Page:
Minimalism has been seen as almost a trend lately. The white walled, plant-filled bedrooms, the clothes racks with hardly anything on them, empty of colour. I’m sure you know exactly what I’m talking about. One element of minimalism is the capsule wardrobe, which is what I’m going to discuss today.

For those of you who don’t know, the concept of a capsule wardrobe is really simple. It’s having four mini wardrobes of clothes, one for each season. All of the clothes in each capsule should go with each other well so that you could basically grab two items of clothing in a dark room and make an outfit. You have one capsule out at a time, then switch them out when the weather allows it.

These work really well for people with limited space, and people who travel a lot. Most capsules don’t have very many items. (I’ve seen capsules with as many as TWELVE PIECES!) It’s also really smart for people struggling with money, or people who need something to blog about. They hardly take up any space, and if you already have everything you need for one you can donate a whole bunch of stuff and feel good about yourself.

However, if you’re a person who loves trends, or bright colours, or funky fits, capsule wardrobes may not be for you. That’s okay, these things aren’t for everyone. Everything has it’s pros and cons. Capsule wardrobes make it really hard to incorporate bright colours. If you’re a person who likes trying new trends you may be able to work a few into a capsule. For example, if most of your wardrobe is black, grey, and white with basic fits, you could bring in a patterned blazer that could work in almost any outfit.

Another way trend-oriented people can make a capsule work is using a clothing exchange website. Limit yourself to three trend items that you can use at a time. You can trade these trend items with other people using websites like http://www.swapstyle.com/. I think some cities also have local clothing swaps that you can attend, just do some googling.

I love the idea of a capsule wardrobe. I hate having to figure out what I’m going to wear in the morning, and as a result, I have 7 or 8 set outfits that I wear constantly. This isn’t how I want to dress; I want to have that whole fashion blogger who never wears the same thing twice vibe. I’m just way too lazy to get that figured out.

A capsule wardrobe would basically fix that problem. So why don’t I have one?

  1. It wouldn’t quite fit with what I have in my closet already. I’m not a summer person at all, and I don’t go out much in the summer if I can avoid it. I would hardly have anything in my summer capsule. My spring, winter, and fall capsules would all basically be the same thing, with me borrowing from the summer capsule a bit in the spring, and me borrowing from the spring/fall/winter capsule a bit in the summer. My closet is already basically one big capsule.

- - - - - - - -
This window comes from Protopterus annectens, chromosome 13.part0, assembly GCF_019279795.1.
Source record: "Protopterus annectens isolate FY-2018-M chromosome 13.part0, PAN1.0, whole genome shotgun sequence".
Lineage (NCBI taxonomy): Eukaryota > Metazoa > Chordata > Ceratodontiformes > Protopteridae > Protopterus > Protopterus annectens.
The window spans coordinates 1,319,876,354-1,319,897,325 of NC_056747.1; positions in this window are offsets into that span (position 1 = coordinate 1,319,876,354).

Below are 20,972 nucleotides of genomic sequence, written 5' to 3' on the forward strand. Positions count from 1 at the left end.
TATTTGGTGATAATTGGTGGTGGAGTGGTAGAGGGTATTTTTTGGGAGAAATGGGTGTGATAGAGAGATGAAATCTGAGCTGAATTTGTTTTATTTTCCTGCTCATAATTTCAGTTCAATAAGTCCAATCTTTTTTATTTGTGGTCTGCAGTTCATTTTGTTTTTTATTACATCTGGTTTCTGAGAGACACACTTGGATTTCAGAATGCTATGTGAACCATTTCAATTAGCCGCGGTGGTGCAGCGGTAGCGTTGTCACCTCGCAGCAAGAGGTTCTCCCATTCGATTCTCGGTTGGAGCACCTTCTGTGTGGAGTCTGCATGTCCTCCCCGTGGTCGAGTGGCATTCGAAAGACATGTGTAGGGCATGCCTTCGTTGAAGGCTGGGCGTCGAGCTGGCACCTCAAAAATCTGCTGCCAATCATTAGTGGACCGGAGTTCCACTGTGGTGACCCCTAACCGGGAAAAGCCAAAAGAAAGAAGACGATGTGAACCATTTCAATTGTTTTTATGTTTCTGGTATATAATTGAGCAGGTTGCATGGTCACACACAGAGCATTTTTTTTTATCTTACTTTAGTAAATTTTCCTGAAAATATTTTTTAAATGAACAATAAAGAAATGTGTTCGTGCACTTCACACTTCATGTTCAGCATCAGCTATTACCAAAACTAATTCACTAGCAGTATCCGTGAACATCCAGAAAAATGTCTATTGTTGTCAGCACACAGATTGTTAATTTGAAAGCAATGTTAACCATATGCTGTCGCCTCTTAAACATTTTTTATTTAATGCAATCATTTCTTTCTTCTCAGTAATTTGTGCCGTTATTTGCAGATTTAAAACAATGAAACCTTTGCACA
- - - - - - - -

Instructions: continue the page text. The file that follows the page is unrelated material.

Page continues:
2. I’ve found that some fits of certain items and the colours of certain others don’t fit with each other very well. The red of my twenty one pilots shirts looks awful with the burgundy of my favourite cardigan. My knit grey sweater doesn’t look very good with my blue jeans. Yet I’m not willing to get rid of any of those items. I’m overly fond of cozy things and committed to showing my pride for my bands. I think the only way a capsule wardrobe would work for my clothing tastes is if it was colourless, but I’m in love with a band that has to have some red on nearly every piece of merch, and the coziest cardigan I own is burgundy. I want to go colourless, but I love my clothes with colours on them. I’m a mess.
  3. My wardrobe is nearly one big capsule. All of my clothes are neutral, with the occasional red or burgundy. (I’m counting my blue jeans as a neutral.) I know that this kind of contradicts my last point, but let me clarify. My clothes are like a fandom – Individually normal, functioning members of society. Put them in one room, chaos ensues.
  4. I’m happier spending my money on books and records. I have a to be read list that just keeps growing, and I want to grow my vinyl collection, so I have my priorities. I’m slowly acquiring more versatile basics, but my wardrobe won’t be perfect for a while.

I think that I would like to slowly convert my wardrobe into a capsule wardrobe, especially since it would actually put more variety into my clothes. By the time I leave for university I would really like to have four established, perfected capsules, down to jewelry and everything. It’s definitely something I’m going to start working on soon. Do you have a capsule? Are you going to try it out? Tell me about it.

 

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One thought on “Capsule Wardrobes – Why and Why Not?”

  1. It is very helpful for me I like this post it is very impressive and precious for me really it is very impressive

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